Day 57

Joshua 14-18

The remaining tribes of Israel received land in Canaan as allotted by Eleazar the priest, Joshua son of Nun, and the tribal leaders. These nine and a half tribes received their grants of land by means of sacred lots, in accordance with the Lord’s command through Moses. Moses had already given a grant of land to the two and a half tribes on the east side of the Jordan River, but he had given the Levites no such allotment. The descendants of Joseph had become two separate tribes—Manasseh and Ephraim. And the Levites were given no land at all, only towns to live in with surrounding pasturelands for their livestock and all their possessions. So the land was distributed in strict accordance with the Lord’s commands to Moses.

A delegation from the tribe of Judah, led by Caleb son of Jephunneh the Kenizzite, came to Joshua at Gilgal. Caleb said to Joshua, “Remember what the Lord said to Moses, the man of God, about you and me when we were at Kadesh-barnea. I was forty years old when Moses, the servant of the Lord, sent me from Kadesh-barnea to explore the land of Canaan. I returned and gave an honest report, but my brothers who went with me frightened the people from entering the Promised Land. For my part, I wholeheartedly followed the Lord my God. So that day Moses solemnly promised me, ‘The land of Canaan on which you were just walking will be your grant of land and that of your descendants forever, because you wholeheartedly followed the Lord my God.’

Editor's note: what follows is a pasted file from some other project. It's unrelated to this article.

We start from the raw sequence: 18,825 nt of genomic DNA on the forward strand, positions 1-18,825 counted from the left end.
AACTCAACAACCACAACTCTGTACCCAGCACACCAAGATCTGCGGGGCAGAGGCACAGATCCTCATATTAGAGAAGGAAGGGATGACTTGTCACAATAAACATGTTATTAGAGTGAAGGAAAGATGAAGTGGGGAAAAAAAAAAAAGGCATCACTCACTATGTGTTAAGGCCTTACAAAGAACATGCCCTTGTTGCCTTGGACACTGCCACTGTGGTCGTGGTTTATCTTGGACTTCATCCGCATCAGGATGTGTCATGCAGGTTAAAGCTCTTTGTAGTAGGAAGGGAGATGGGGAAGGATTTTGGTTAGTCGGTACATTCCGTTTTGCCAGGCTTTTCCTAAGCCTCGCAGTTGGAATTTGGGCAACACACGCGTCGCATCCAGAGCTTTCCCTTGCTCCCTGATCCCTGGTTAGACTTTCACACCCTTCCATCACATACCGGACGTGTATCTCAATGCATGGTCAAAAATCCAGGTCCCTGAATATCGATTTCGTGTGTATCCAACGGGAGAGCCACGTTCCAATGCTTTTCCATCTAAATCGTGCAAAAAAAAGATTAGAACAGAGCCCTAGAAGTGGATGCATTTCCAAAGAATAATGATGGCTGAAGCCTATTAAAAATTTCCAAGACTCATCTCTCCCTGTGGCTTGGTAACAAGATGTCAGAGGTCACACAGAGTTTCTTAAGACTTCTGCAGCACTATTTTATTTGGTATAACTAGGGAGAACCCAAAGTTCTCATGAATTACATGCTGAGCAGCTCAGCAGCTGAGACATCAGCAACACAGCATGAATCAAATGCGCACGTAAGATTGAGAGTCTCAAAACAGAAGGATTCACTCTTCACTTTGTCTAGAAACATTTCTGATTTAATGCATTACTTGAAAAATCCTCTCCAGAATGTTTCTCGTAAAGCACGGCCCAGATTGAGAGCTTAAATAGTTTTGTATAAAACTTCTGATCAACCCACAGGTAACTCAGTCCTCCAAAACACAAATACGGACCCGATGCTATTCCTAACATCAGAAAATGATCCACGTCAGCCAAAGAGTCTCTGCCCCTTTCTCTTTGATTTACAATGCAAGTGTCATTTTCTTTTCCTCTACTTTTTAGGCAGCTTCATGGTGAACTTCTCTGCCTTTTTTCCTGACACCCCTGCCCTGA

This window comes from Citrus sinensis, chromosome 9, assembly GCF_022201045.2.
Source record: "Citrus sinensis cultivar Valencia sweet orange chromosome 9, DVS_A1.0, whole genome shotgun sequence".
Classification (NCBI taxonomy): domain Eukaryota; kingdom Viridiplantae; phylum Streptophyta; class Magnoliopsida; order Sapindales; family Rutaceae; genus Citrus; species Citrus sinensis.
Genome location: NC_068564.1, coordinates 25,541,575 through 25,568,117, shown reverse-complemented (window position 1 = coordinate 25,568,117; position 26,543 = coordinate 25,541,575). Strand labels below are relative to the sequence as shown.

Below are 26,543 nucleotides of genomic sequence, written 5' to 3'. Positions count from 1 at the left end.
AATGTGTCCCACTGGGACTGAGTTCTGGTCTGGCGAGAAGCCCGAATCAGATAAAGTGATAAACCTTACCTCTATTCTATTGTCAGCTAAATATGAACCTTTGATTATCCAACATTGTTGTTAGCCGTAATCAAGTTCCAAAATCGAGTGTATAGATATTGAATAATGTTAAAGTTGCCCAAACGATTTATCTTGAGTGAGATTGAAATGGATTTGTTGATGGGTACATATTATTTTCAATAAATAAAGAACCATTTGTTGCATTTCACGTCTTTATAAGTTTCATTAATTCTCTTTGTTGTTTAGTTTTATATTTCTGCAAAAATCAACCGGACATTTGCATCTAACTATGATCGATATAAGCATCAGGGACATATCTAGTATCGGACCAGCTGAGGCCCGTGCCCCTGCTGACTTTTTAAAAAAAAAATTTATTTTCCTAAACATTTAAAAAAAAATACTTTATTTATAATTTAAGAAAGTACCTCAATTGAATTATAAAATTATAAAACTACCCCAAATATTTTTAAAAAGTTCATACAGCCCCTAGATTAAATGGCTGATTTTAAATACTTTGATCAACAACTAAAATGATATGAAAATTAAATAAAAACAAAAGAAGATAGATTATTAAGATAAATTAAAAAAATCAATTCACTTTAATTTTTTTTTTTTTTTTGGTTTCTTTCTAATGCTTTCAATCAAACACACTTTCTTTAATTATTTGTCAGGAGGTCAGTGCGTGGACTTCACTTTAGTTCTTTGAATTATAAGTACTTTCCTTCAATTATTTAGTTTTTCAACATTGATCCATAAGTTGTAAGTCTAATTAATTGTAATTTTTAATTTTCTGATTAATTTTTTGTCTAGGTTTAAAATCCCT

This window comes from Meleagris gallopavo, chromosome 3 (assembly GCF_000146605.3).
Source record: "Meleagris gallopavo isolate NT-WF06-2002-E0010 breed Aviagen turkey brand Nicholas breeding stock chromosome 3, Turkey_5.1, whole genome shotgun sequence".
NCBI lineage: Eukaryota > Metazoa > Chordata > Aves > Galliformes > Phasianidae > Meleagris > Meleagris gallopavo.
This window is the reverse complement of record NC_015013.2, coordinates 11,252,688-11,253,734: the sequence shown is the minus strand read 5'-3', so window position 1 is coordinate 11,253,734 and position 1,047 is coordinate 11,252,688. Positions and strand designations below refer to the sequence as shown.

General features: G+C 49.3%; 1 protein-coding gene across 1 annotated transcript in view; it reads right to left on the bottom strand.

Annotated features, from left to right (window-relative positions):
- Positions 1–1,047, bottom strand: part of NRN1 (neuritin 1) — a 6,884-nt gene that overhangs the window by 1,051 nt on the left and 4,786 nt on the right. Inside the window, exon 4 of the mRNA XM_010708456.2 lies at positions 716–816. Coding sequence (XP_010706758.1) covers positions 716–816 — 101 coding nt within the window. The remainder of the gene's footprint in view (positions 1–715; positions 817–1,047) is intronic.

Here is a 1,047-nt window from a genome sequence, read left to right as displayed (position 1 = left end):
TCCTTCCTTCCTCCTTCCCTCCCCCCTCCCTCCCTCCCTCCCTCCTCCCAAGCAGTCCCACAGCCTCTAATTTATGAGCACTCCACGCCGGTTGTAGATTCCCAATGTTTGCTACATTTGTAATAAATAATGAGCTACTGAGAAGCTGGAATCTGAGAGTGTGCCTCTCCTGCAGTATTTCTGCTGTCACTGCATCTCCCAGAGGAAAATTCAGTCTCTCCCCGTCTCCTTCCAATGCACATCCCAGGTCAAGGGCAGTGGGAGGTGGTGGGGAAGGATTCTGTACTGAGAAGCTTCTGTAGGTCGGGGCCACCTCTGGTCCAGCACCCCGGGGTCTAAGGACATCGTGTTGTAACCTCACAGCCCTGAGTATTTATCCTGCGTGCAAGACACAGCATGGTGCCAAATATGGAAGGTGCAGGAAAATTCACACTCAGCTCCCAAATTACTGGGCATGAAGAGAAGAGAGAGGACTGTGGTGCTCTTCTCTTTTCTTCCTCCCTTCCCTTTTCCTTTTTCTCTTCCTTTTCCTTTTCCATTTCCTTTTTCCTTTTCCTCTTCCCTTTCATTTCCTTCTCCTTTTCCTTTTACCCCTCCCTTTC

“Now, as you can see, the Lord has kept me alive and well as he promised for all these forty-five years since Moses made this promise—even while Israel wandered in the wilderness. Today I am eighty-five years old. I am as strong now as I was when Moses sent me on that journey, and I can still travel and fight as well as I could then. So give me the hill country that the Lord promised me. You will remember that as scouts we found the descendants of Anak living there in great, walled towns. But if the Lord is with me, I will drive them out of the land, just as the Lord said.”

So Joshua blessed Caleb son of Jephunneh and gave Hebron to him as his portion of land. Hebron still belongs to the descendants of Caleb son of Jephunneh the Kenizzite because he wholeheartedly followed the Lord, the God of Israel. (Previously Hebron had been called Kiriath-arba. It had been named after Arba, a great hero of the descendants of Anak.)

And the land had rest from war.

Joshua 15

The allotment for the clans of the tribe of Judah reached southward to the border of Edom, as far south as the wilderness of Zin.

The southern boundary began at the south bay of the Dead Sea, ran south of Scorpion Pass into the wilderness of Zin, and then went south of Kadesh-barnea to Hezron. Then it went up to Addar, where it turned toward Karka. From there it passed to Azmon until it finally reached the Brook of Egypt, which it followed to the Mediterranean Sea. This was their southern boundary.

The eastern boundary extended along the Dead Sea to the mouth of the Jordan River.